06.29.14 – 01.19.15
Fifty years ago, thousands of visitors from around the world crowded into Flushing Meadows Corona Park to attend the 1964-1965 World’s Fair, dedicated to “Man’s Achievement on a Shrinking Globe in an Expanding Universe.” Most, if not all, of those visitors probably had no idea that a man who had already achieved quite a lot in his lifetime made his residence less than two miles away from the Fair: Louis “Satchmo” Armstrong.
Jazz’s greatest genius had made Corona, Queens his home since 1943. By 1964, Armstrong didn’t have much free time to spend there as “Ambassador Satch” was still traveling the world, more popular than ever after his surprise number one hit record, “Hello, Dolly!” knocked The Beatles off the top of the charts on May 9, 1964.
To celebrate the Queens resident’s big hit, the World’s Fair declared June 30, 1964 to be “Louis Armstrong Day.” For once, Armstrong didn’t have to ride the band bus or race to catch an airplane; he just had to pack his trumpet and make the short drive to Flushing Meadows Corona Park. A motorcade drove Armstrong through the fairgrounds that afternoon, before Armstrong and his All Stars put on one of their usual spectacular evenings of entertainment at the Singer Bowl (which would later be renamed Louis Armstrong Stadium).
Armstrong’s close friend and personal photographer Jack Bradley was on hand with his camera to document some of the day’s events, including photos of Armstrong’s motorcade, of the trumpeter on stage wearing a Native American headdress and posing with international fans backstage. Bradley’s photos of Armstrong at the World’s Fair have never previously been exhibited. Thanks to Bradley’s photos, we can now take a peek into what must have been a very memorable day in Queens for one of the borough’s true kings.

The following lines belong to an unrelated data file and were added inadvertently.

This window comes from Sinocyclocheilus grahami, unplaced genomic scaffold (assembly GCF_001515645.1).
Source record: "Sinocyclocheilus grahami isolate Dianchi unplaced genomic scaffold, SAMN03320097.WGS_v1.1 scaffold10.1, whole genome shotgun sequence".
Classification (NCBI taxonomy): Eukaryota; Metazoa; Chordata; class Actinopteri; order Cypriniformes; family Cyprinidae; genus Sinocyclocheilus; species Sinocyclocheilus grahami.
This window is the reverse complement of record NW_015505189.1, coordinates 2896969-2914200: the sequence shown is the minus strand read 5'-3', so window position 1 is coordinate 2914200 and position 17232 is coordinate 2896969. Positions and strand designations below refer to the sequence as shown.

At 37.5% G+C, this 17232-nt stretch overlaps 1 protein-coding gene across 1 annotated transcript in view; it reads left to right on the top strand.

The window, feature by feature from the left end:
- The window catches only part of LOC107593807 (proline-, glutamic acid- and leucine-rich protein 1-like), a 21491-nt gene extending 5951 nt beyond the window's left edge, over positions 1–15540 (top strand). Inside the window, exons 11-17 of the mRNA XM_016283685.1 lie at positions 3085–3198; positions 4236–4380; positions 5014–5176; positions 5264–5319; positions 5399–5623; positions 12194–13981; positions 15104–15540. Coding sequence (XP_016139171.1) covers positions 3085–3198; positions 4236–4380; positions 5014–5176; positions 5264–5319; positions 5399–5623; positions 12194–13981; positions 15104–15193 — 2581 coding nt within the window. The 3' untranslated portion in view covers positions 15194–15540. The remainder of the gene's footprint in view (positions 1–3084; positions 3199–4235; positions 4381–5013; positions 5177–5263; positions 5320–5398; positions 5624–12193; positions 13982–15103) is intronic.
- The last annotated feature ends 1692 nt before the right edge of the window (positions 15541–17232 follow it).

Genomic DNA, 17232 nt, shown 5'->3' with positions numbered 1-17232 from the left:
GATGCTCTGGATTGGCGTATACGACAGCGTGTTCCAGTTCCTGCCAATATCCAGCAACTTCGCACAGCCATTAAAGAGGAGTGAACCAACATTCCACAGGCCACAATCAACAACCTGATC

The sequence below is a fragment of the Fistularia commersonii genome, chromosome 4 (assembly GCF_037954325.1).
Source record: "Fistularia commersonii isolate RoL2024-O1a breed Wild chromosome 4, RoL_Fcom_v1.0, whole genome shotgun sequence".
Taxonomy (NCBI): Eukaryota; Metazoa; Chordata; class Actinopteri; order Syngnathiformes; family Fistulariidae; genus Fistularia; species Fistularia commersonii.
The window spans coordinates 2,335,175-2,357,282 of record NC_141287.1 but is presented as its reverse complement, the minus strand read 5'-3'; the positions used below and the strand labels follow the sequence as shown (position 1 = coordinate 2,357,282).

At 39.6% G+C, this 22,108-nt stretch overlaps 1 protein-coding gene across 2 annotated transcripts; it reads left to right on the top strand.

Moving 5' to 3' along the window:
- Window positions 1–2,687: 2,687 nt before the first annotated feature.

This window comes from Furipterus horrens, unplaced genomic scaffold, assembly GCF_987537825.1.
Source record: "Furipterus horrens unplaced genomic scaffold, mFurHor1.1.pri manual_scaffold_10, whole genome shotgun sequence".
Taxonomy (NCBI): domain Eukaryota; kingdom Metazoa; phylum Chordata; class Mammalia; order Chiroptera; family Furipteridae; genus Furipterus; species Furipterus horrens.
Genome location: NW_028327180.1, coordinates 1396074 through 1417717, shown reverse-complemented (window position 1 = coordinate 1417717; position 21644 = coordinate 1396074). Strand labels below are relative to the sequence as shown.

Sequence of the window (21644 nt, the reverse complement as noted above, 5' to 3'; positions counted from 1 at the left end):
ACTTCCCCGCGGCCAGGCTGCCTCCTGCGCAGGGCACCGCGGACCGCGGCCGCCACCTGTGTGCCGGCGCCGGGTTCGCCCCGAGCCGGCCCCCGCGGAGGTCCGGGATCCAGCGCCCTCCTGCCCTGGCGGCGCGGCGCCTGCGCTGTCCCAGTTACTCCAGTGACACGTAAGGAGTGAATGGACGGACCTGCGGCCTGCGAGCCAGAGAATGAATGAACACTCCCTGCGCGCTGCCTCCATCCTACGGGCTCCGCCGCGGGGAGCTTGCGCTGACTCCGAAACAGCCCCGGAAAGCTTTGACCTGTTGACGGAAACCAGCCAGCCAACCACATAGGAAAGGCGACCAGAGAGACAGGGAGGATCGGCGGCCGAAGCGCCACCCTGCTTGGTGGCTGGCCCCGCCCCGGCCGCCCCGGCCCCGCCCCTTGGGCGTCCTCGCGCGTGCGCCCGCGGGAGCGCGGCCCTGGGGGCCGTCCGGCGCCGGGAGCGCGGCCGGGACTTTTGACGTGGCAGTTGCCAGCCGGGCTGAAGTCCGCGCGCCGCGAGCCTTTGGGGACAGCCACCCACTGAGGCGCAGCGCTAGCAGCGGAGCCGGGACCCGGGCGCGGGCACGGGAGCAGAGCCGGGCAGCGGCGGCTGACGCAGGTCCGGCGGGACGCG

Ambassador Satchmo at the World’s Fair is presented by The Louis Armstrong House Museum in partnership with the Queens Museum.
The Louis Armstrong House Museum tells the story of the meteoric ride of one of the greatest musicians of our time. All of its furnishings are original and have been preserved, giving visitors the feeling that Louis & Lucille just stepped out for a minute. The museum conducts guided house tours and features new exhibitions each season. Thanks to Louis’s home-recorded private tapes, visitors can hear Louis at home playing his trumpet, telling jokes, eating dinner, and more! It’s an intimate visit as if you can sit down and have a cup of coffee with Satchmo himself. The museum owns the largest publicly held collection in the world devoted to a jazz musician.
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